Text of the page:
Kyle Garcia Created FDC Studios To Be A Pillar and Resource in The Chicago Community.


Header Photo by Estevan Cruz

Introduce yourself

What’s up everyone, my name is Kyle Garcia, I’m 29 I am Creative Director based out of Chicago and one of the Co-founders of FDC Studios.

Back in March, you stepped away from working at Haight and decided to put all of your focus into FDC. Why did you feel like now was the time to put 100% into FDC?

I think it was more about timing and obviously acquiring more skills that I thought I needed to run the company the way I envisioned it. FDC was a loose idea that we started 5-6 years ago, but we were able to maintain it by throwing events and stuff like that. However, we never really had a set direction on what exactly we were going to do. We didn’t want to just do events, parties, and shows, we wanted to do more dynamic things. I guess it really just came down to me being ready to take this full on and not have it be a side project anymore. You know, working for Haight Brand was amazing, Pat and Erik are two incredible people who welcomed me in and taught me so much, but Haight Brand is Pat and Erik and Mike’s brainchild. I always wanted to do my own thing and work closely with my friends and brothers I grew up with. Even though I made the announcement in March, last fall is when Haight and I parted ways. And then the months leading up to March it was all about just getting things organized and being willing to take it head-on.

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While FDC has been around since 2013, how have you seen your team’s vision change in the five years?

The biggest part was individual growth. I wanted everyone to grow individually into their own and what they wanted to do without being conformed to this idea of what FDC was previously. Because as you know, everything and everyone is always changing. I wanted everyone to get to a point where they were set on what they wanted to do so that everyone can come together and apply that. Once everyone found what they’re passionate about and what they really wanted to do, the team began to work a lot easier and everything became more cohesive.

While people may know FDC as just an event space and party throwing company, what else does FDC provide?

FDC really wants to give artists an opportunity to have a platform and a place to exhibit their work. Artists can come to us with ideas and we will help bring it together. Being in this industry I always saw that it was a ‘Boys Club’. It’s very cliquey and people weren’t really given a chance. I wanted to stray away from that. Anybody that walks through our doors with respect and kindness I’m down to give them opportunities.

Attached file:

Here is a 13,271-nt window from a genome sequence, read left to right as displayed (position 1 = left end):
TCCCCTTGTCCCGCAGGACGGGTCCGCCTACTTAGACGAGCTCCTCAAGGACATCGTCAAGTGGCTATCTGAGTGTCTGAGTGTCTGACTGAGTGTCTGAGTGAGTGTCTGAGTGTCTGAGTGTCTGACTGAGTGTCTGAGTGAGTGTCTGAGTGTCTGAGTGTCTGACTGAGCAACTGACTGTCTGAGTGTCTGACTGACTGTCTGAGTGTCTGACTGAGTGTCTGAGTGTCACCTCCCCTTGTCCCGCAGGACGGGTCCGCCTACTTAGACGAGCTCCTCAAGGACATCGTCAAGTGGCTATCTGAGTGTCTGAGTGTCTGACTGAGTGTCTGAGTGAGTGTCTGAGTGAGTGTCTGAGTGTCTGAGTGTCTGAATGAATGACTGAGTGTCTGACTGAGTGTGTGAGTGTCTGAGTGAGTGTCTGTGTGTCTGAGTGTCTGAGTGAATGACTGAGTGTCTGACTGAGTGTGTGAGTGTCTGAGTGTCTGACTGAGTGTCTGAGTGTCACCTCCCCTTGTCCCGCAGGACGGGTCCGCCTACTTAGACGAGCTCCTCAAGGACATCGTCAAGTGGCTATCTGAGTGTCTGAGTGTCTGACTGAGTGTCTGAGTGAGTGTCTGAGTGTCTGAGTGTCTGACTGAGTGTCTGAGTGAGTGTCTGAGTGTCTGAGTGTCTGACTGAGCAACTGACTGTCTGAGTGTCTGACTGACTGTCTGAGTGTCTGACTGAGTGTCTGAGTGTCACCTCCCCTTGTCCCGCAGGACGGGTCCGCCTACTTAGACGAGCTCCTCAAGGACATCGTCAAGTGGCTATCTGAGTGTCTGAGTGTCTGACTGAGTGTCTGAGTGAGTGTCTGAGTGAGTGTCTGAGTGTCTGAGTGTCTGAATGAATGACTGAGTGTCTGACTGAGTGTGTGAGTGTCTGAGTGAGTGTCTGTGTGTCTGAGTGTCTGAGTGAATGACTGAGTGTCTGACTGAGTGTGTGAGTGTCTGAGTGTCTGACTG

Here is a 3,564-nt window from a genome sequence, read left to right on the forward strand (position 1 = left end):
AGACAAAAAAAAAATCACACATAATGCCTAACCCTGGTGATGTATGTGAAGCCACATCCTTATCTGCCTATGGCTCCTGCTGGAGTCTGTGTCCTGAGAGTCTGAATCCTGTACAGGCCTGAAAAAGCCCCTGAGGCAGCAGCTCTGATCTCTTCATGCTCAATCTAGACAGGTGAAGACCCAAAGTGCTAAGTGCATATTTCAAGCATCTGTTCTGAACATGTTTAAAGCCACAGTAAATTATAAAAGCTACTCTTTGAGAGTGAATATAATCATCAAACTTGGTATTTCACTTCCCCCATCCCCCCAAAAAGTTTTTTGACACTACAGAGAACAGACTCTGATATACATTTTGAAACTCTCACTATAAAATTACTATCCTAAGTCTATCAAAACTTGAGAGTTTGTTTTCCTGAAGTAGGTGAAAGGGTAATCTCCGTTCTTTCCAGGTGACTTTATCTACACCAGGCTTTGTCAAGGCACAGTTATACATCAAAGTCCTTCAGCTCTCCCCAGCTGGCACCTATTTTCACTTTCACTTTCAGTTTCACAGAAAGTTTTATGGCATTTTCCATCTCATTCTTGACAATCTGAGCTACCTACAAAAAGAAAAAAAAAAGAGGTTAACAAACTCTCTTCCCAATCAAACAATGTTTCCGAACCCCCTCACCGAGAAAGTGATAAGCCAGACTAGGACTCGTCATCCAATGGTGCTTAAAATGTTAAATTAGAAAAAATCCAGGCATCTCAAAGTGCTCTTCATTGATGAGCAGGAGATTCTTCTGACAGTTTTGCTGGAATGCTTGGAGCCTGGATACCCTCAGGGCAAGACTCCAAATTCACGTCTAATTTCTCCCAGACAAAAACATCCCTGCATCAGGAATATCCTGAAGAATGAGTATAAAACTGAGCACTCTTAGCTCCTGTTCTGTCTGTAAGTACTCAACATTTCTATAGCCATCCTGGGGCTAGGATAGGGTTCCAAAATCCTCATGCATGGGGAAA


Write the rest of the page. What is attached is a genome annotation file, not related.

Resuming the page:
Also in March, you set up shop in Logan Square, how much has having a space helped FDC grow?

Man, a lot. Haha, it’s kept us organized. Before we were just meeting wherever and now this space is our home. We can set meetings up, we can brainstorm/ideate and do all of the things that were difficult to do before. It’s also our fun-house. If we want to stay up late and paint or draw, or Smoko wants to come through and make beats, we can do that. Our reason for getting a space was to better further ourselves and get organized so that we can be the best at what we do.

As Chicago has grown over the years, as has FDC. Looking back on these past six years, how have you seen the scene change?

When I first got into the art/music scene, it was 2009. I was in college for film and I did a documentary on Hollywood HXLT. At that time he dropped a tape called, “HXLT Goes To Hollywood”. I reached out to him because I had to shoot a project on a music artist in Chicago. That was my insertion into this whole thing. Then the first person I ended up interning for was Brandon Breaux when he had his Ends/Wealth clothing line. At that time, those guys were the rising artists out of Chicago. Mic Terror, Floss, The Cool Kids, HXLT, etc, all these guys had hit songs coming out around that time. I have crazy footage from concerts, afterparties and shows one. I was able to be apart of the scene during those years and I saw how it changed. Times were beginning to shift into the digital era. I was able to watch from the sidelines during those early years and got to be very studious and observing of how things worked and what didn’t work. For a couple of years there then was it was a little dry, nothing was really going on. Then you had Vic Mensa, which I would say who was the first young artist to really gain national attention with his ‘Straight Up’ tape. And after Vic, I saw the resurgence, there was more of an influx of music starting to happen. At the time you had to look to blogs for music. Andrew Barber (FakeShoreDrive) and RTC (Ruby Hornet/Closed Sessions) were the two guys that maintained pushing the culture at all times and those guys are the ones who gave us our first chance, I couldn’t be more thankful for Andrew Barber and RTC in helping get our voice out there.